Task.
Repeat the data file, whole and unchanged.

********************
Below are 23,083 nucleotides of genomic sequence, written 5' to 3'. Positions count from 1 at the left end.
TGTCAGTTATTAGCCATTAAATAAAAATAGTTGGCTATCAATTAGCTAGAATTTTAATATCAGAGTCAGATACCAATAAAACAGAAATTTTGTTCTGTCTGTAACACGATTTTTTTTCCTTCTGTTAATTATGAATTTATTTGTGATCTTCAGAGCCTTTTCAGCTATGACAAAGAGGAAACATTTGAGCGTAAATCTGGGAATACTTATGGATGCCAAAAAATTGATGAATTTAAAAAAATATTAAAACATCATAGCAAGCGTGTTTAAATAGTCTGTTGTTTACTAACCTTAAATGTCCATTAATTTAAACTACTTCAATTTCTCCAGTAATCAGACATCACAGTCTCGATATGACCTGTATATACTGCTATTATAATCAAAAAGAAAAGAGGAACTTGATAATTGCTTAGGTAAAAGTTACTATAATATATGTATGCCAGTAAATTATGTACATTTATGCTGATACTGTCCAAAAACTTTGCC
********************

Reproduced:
Below are 23,083 nucleotides of genomic sequence, written 5' to 3'. Positions count from 1 at the left end.
TGTCAGTTATTAGCCATTAAATAAAAATAGTTGGCTATCAATTAGCTAGAATTTTAATATCAGAGTCAGATACCAATAAAACAGAAATTTTGTTCTGTCTGTAACACGATTTTTTTTCCTTCTGTTAATTATGAATTTATTTGTGATCTTCAGAGCCTTTTCAGCTATGACAAAGAGGAAACATTTGAGCGTAAATCTGGGAATACTTATGGATGCCAAAAAATTGATGAATTTAAAAAAATATTAAAACATCATAGCAAGCGTGTTTAAATAGTCTGTTGTTTACTAACCTTAAATGTCCATTAATTTAAACTACTTCAATTTCTCCAGTAATCAGACATCACAGTCTCGATATGACCTGTATATACTGCTATTATAATCAAAAAGAAAAGAGGAACTTGATAATTGCTTAGGTAAAAGTTACTATAATATATGTATGCCAGTAAATTATGTACATTTATGCTGATACTGTCCAAAAACTTTGCC